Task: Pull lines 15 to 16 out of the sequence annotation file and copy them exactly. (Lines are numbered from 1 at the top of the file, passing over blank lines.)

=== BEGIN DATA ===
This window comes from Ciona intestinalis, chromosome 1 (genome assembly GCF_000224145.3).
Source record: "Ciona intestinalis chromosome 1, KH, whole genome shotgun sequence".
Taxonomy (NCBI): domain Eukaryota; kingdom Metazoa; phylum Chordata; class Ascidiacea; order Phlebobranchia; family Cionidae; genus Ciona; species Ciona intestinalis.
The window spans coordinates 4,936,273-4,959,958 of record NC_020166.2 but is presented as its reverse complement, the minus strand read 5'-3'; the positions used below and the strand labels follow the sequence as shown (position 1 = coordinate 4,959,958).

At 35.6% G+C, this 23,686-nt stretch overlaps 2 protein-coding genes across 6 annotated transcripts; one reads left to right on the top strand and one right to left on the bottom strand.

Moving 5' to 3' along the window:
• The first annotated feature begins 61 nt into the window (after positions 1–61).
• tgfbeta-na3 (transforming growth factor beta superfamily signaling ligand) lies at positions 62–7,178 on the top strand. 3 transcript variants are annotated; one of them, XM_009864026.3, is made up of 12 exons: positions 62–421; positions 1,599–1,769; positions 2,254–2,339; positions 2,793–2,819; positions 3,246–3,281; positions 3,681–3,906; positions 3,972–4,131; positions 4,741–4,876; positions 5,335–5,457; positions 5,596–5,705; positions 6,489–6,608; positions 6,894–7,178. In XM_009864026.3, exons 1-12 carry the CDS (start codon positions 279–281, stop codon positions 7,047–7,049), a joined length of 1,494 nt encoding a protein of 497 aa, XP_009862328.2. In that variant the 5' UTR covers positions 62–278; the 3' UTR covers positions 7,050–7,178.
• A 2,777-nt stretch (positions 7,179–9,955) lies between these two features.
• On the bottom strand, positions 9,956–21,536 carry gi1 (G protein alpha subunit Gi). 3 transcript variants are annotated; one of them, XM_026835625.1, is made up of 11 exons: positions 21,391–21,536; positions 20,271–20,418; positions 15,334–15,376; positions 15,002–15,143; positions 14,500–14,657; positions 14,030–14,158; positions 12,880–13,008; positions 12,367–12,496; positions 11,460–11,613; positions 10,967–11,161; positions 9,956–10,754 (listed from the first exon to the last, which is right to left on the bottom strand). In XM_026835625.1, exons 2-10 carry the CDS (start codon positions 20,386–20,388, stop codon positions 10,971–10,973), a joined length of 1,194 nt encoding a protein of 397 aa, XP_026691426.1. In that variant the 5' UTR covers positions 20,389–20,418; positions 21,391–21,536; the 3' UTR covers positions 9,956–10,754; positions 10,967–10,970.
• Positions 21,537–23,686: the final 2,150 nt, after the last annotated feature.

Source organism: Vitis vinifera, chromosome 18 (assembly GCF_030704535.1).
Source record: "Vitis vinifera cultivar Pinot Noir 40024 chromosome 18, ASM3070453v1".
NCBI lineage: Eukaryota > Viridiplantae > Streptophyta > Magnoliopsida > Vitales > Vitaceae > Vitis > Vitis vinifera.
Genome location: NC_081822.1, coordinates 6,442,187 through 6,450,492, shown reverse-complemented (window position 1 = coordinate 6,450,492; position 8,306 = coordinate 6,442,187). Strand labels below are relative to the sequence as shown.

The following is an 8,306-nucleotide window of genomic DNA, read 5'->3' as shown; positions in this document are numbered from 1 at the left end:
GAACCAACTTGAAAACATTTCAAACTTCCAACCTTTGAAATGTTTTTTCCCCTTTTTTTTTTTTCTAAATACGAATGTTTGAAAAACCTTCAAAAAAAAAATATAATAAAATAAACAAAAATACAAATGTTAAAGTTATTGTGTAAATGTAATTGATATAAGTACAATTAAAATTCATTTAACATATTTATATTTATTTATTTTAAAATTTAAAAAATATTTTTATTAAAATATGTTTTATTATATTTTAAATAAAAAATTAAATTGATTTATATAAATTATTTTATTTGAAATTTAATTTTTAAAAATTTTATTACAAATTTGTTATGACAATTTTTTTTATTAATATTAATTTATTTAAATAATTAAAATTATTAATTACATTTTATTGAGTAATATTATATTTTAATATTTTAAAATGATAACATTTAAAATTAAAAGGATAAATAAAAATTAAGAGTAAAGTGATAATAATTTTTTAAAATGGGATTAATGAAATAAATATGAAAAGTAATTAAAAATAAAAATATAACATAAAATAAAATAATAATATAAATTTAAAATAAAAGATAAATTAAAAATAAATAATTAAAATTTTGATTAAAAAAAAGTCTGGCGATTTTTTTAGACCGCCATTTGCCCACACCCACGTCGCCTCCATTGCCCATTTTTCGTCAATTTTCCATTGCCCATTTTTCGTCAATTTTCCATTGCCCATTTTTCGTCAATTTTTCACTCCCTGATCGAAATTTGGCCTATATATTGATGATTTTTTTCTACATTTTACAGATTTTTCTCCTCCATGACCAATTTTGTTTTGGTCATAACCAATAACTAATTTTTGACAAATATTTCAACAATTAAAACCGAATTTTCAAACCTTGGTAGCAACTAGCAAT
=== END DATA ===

Genome location: NC_081822.1, coordinates 6,442,187 through 6,450,492, shown reverse-complemented (window position 1 = coordinate 6,450,492; position 8,306 = coordinate 6,442,187). Strand labels below are relative to the sequence as shown.

The following is an 8,306-nucleotide window of genomic DNA, read 5'->3' as shown; positions in this document are numbered from 1 at the left end: